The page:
Israel looks to cut Gaza links

ISRAEL wants to cut its links with the Hamas-controlled Gaza Strip after militants blasted open the territory's border with Egypt in defiance of an Israeli blockade.

Matan Vilnai, Israel's deputy defence minister, said yesterday that Israel wanted to wash its hands of Gaza altogether by handing over supply of electricity, water and medicine to others. An Israeli security official said Egypt should take over responsibility.

"We need to understand that when Gaza is open to the other side (Egypt], we lose responsibility for it. So we want to disconnect from it," Mr Vilnai told Army Radio.

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Yesterday Egyptian border guards steered huge crowds of Palestinians as they continued to stream from Gaza to Egypt.

Egyptian officials said the border would eventually "return to normal," and Egyptian police prevented Gazans from moving deeper into Egypt.

Gazans had hoped the temporary border opening would become permanent.

Israel has said since the 2005 pull-out that it should not be considered an occupying power in Gaza. But it has maintained control of Gaza's northern and eastern border crossings and its airspace and coastal waters.

The blockade Israel has imposed on the Strip since the Hamas takeover became almost complete a week ago after rocket attacks against southern Israel.

Yossi Alpher, former director of the Jaffee Centre for Strategic Studies in Tel Aviv, said Mr Vilnai's statement was more than his own personal views. "This reflects the (Israeli] government's wishful thinking" he said.

He said severing all Israel's links would depend on Egyptian readiness to leave the border open and "would take a long time even if Egypt was willing to take Gaza off Israel's hands."

Egyptian officials angrily dismissed Mr Vilnai's proposal. "This is a wrong assumption," said Hossam Zaki, the spokesman for Egypt's foreign ministry. "The current situation is only an exception and for temporary reasons. The border will eventually go back to normal."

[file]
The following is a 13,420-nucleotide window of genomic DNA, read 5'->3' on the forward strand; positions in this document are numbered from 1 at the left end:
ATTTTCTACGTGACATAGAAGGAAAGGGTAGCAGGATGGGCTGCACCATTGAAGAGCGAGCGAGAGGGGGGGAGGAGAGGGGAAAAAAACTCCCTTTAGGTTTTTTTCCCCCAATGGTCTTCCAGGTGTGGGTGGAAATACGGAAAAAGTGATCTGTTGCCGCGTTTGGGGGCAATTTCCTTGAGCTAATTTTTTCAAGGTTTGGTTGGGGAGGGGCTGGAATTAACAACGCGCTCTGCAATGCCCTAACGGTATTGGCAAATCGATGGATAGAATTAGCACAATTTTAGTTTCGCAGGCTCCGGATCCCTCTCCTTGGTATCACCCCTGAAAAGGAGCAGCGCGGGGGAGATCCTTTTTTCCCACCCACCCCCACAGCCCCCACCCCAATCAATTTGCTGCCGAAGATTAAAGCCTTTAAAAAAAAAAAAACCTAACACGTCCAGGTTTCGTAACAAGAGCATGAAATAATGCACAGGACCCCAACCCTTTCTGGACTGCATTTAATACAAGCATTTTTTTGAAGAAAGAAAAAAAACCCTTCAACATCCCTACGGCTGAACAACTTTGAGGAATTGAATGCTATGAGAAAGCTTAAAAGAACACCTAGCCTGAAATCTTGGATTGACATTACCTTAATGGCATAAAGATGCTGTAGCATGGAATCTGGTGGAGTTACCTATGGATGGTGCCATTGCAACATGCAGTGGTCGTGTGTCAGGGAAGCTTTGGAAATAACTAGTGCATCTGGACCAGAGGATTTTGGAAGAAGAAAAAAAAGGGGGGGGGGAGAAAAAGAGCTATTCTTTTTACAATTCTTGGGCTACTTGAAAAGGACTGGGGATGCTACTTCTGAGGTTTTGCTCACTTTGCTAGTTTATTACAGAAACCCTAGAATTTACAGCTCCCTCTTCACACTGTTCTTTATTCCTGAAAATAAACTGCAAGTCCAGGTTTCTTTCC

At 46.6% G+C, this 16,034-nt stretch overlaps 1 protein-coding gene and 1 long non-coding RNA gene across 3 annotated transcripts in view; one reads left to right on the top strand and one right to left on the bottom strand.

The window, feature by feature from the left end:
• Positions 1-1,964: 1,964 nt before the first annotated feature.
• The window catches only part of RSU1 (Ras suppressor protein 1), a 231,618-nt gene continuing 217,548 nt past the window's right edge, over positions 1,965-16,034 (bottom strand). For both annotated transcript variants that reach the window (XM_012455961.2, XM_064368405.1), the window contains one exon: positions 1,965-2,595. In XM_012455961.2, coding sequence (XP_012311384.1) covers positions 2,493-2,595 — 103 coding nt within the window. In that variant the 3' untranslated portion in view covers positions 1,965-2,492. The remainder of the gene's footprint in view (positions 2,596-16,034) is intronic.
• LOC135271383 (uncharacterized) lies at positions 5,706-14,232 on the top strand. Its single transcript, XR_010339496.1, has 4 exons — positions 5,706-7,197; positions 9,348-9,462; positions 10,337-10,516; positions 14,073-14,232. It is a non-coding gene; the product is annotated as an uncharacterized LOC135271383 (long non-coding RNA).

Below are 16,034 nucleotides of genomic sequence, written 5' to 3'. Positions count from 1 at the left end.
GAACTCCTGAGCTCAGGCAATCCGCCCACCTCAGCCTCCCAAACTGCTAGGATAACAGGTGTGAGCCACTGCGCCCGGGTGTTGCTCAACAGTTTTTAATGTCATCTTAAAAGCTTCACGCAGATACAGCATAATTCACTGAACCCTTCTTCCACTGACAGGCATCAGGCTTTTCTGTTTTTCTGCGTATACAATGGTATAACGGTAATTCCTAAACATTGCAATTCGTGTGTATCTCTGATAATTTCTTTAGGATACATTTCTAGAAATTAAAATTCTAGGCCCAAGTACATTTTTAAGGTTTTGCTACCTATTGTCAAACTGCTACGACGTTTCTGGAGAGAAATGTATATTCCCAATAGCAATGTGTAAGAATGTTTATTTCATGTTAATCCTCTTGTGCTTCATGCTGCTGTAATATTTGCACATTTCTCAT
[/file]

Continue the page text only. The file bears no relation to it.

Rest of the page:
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Hamas has used the breach – carefully planned, with militants weakening the metal wall with blow torches about a month ago – to push its demand for reopening the border passages, this time with Hamas involvement. Such an arrangement would in effect end the international sanctions against the Islamic militants.

Taher Nunu, a Hamas government spokesman, suggested yesterday that Hamas would seek a future role on the Gaza-Egypt border. "An open border like this has no logic," he said. "We are studying the mechanism of having an official crossing point."

However, it's not clear whether Egypt will acquiesce. The Egyptian president, Hosni Mubarak, has been under intense public pressure at home to alleviate the suffering of Gazans under blockade. However, Egypt would likely be reluctant to have an open border with a territory ruled by Islamic militants.

Mr Vilnai's proposal goes against a cardinal principle that has underpinned past Palestinian-Israeli negotiations, namely that the West Bank and Gaza be treated as one territorial unit. The de facto division between the territories was accentuated when Hamas took over the Strip in June, with the moderate Palestinian president, Mahmoud Abbas, forming a new government responsible for the West Bank.

Jamil Majdalawi, a member of the Palestinian Legislative Council from Gaza City, said Mr Vilnai's proposal aimed at "making permanent the division between the West Bank and Gaza Strip."

"This destroys the unity of the Palestinian people," he said.

The Israeli defence minister, Ehud Barak, said in an interview yesterday that Israel was still considering a large-scale military operation to counter rockets from Gaza.

"Probably we will find ourselves there. We are not rushing to reconquer Gaza but will not remove any option from the table when it comes to our citizens' security," he said.


GAZANS say they want their new-found freedom to continue.

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"For God's sake, why don't (the Egyptians] keep allowing us to pass through?" Mohammed Abu Amra, a Palestinian crossing the border on crutches, said. "Everyone is rushing into Egypt before they seal it off."

In the past two days, Gazans in Egypt have stocked up on the likes of cigarettes, cement and fuel. In response, Israel stopped emergency shipments of diesel fuel, arguing Gazans could get supplies from Egypt.

Cross-border cargo shipments have picked up, using the back-to-back system. Trucks and donkey carts pull up to the Egyptian side and the goods are unloaded and carried across to Gaza, to be put on waiting trucks.

"We just want freedom," said Adel Tildani as he crossed to Egypt. "I don't need to buy anything. Freedom is more important."

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